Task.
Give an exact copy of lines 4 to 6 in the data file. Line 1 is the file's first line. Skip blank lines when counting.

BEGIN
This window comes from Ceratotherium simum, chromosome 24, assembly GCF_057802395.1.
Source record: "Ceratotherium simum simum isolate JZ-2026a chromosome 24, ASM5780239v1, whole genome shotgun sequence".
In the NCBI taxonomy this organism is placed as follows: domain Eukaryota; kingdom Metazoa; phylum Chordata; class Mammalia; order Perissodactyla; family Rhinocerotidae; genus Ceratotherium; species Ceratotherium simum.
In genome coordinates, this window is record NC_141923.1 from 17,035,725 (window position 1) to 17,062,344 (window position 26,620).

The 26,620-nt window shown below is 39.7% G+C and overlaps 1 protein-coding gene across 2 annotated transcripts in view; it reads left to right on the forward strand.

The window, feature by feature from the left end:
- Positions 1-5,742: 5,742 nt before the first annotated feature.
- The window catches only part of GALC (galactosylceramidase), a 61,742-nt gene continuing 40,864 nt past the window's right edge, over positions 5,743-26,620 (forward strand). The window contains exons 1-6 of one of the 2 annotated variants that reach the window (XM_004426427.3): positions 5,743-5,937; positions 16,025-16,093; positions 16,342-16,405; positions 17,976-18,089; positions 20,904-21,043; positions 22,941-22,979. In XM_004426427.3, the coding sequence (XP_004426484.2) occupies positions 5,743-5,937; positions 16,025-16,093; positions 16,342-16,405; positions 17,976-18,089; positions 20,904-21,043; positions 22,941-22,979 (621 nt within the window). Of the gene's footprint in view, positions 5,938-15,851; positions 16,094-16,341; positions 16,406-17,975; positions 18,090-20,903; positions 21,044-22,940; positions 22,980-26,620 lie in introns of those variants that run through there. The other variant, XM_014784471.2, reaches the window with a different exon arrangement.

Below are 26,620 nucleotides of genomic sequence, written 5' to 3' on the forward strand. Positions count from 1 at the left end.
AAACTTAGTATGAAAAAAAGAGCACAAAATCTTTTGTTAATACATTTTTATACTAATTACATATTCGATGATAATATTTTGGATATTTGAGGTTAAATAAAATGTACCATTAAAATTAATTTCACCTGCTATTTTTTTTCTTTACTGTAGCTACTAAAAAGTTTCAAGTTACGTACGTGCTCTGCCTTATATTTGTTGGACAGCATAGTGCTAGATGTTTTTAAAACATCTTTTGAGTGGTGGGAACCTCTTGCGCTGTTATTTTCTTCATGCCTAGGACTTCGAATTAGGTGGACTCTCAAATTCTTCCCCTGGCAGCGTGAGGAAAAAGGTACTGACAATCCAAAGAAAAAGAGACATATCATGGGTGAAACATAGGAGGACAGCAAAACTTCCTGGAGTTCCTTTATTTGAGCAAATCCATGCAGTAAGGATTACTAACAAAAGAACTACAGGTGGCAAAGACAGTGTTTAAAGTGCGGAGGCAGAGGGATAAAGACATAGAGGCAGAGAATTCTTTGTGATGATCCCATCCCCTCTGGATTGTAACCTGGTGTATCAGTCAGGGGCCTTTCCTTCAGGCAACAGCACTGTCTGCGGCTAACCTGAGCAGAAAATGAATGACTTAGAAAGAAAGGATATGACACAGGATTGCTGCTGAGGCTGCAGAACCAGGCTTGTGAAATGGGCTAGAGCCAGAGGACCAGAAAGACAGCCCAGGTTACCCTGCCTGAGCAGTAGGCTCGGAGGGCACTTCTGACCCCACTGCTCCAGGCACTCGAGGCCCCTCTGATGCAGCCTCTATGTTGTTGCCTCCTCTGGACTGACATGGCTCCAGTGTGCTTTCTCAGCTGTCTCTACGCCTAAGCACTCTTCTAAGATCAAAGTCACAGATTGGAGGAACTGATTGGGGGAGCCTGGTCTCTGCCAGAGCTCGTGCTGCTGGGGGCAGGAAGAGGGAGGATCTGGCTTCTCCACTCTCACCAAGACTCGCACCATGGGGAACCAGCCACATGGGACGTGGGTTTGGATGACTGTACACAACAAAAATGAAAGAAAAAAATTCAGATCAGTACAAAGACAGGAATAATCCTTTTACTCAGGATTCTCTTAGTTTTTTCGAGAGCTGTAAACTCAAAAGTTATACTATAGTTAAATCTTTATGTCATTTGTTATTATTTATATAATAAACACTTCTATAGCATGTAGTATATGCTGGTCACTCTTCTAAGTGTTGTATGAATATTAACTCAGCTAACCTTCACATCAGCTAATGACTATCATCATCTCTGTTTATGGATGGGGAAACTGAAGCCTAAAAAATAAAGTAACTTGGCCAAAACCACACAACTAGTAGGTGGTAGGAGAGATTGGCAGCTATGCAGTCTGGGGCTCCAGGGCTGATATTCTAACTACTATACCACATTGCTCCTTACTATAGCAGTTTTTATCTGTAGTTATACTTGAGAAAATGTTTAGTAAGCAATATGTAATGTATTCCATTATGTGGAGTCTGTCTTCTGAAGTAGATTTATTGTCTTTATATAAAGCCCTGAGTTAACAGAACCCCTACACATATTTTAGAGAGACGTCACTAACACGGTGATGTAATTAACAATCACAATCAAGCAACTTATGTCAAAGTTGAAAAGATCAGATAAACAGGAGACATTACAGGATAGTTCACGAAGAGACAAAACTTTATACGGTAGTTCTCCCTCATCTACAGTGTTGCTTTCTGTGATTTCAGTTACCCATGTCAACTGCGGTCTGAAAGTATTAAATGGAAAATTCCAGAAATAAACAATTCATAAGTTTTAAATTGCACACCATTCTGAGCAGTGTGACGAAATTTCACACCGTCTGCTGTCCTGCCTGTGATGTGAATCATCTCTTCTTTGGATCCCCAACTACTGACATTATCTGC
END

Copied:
In genome coordinates, this window is record NC_141923.1 from 17,035,725 (window position 1) to 17,062,344 (window position 26,620).

The 26,620-nt window shown below is 39.7% G+C and overlaps 1 protein-coding gene across 2 annotated transcripts in view; it reads left to right on the forward strand.

The window, feature by feature from the left end: